Retrieve lowest (furthest down) value in a column in Excel

Hello,

In Excel (2007), what is the simplest single formula or combination of formulas which will retreive the lowest (furthest down) value in a colum?

For example, suppose that many but not all of the cells in the range A1:A999 contain values. Moreover, suppose that you want a formula in cell A1000 which displays the value contained in the lowest cell in the column.

BTW, lowest cell here does not mean the one with the lowest or minimum value but means:

>the cell which is the greatest number of rows from the column headings
>the cell you'd be in if, from A1000, you press Ctrl+UpArrow
>all cells between it and A1000 are empty.

Thanks

Sorry for the overblown definition of "lowest" but a bunch of definitions came to mind so take your pick! LOL

In fact, if you've got a better or goofier definition, it might add some levity to this otherwise very boring question -- so feel free!

Ingeborg Hawighorst (Microsoft MVP / EE MVE)Microsoft MVP ExcelCommented:

Sure.

The Match() function has this syntax: Match(what, where, how).

"what" and "where" should be self-explanatory, but note that the range defined with "where" can be only a one-column range or a one-row range, e.g. A1:A100 or A1:Z1.

"how" can either be -1, 0 or 1. If you don't specify it, Excel assumes 1.

0 will find only an exact match to "what". It will return #N/A if no match is found. The range can be in any order.

1 will find the largest value that is less than or equal to "what". For this to work in a range of values, the values need to be sorted in ascending order. For example a list of values is 0,5,10,15,20 in A1:A5 -- Using Match(7,A1:A5,1) will return 2 because 5 is the largest value in the range that is less than or equal to 7. 5 is in the second position of the range. (Remember, Match() returns the position of the value, not the value itself.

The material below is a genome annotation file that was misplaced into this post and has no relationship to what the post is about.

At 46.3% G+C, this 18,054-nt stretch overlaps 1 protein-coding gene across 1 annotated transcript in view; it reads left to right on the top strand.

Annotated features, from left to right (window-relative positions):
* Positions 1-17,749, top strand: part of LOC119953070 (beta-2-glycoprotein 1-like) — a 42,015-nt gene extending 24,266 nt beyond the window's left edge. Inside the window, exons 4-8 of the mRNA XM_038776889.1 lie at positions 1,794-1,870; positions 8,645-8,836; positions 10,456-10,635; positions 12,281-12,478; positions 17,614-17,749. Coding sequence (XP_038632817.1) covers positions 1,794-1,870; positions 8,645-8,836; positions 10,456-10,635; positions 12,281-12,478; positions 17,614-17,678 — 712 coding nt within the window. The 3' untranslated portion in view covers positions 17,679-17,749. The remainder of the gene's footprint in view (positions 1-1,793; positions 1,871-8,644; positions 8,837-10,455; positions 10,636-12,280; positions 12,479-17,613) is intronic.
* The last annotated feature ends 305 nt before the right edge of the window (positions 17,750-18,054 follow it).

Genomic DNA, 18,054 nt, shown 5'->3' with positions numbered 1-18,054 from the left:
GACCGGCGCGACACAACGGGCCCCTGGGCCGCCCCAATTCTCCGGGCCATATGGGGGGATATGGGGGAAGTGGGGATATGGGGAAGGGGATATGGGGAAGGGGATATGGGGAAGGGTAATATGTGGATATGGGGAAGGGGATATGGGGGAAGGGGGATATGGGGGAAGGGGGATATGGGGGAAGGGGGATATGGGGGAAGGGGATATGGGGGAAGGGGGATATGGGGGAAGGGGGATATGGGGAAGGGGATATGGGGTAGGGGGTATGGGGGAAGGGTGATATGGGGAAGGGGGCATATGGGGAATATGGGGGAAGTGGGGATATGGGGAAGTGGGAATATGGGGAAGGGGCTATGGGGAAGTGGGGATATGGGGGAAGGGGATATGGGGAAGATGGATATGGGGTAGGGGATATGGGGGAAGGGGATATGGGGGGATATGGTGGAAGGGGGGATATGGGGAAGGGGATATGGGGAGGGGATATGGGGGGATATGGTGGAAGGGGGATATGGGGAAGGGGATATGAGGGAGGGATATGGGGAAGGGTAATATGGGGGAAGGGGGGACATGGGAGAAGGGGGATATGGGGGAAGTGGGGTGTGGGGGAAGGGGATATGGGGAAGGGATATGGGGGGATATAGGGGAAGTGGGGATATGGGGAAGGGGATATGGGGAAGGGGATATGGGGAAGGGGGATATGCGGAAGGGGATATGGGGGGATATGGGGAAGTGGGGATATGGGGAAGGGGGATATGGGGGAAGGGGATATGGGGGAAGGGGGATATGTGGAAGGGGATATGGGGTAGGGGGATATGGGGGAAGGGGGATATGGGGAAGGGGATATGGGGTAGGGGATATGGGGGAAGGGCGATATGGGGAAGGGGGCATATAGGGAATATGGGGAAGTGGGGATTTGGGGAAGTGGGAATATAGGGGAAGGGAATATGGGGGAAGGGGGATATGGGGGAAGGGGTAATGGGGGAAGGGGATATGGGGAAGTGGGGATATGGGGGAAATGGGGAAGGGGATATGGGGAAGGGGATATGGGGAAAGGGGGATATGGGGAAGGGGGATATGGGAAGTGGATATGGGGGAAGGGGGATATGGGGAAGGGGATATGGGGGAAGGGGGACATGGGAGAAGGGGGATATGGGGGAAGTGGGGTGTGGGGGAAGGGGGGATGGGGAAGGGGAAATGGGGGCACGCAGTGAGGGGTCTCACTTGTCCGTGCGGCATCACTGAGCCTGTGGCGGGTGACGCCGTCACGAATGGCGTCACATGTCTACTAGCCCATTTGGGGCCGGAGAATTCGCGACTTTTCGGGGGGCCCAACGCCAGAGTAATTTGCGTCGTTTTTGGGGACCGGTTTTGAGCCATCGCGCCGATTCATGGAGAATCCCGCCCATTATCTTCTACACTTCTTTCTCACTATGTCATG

Imagine that Match() with 1 as the last parameter will assume the list is sorted ascending and will start the comparison with "what" at the last cell of the range.

Now, if the list is not sorted in ascending order and "what" is an impossibly large number like 99^99, then the last populated cell of the range is the cell that is less than or equal to "what". Excel expects the list to be sorted ascending, hence the position of in the last populated cell of the range must be the one to be returned. 99^99 is so big that it is very unlikely to be an actual value in the list.

The same principle applies to text value, where in an alphabetically sorted list, the last text value would sit before the text "zzzz".

In A1000 you can use

=index(A1:A999,match(99^99

This is for numeric values. If the values are text, use

=index(A1:A999,match("zzzz

cheers, teylyn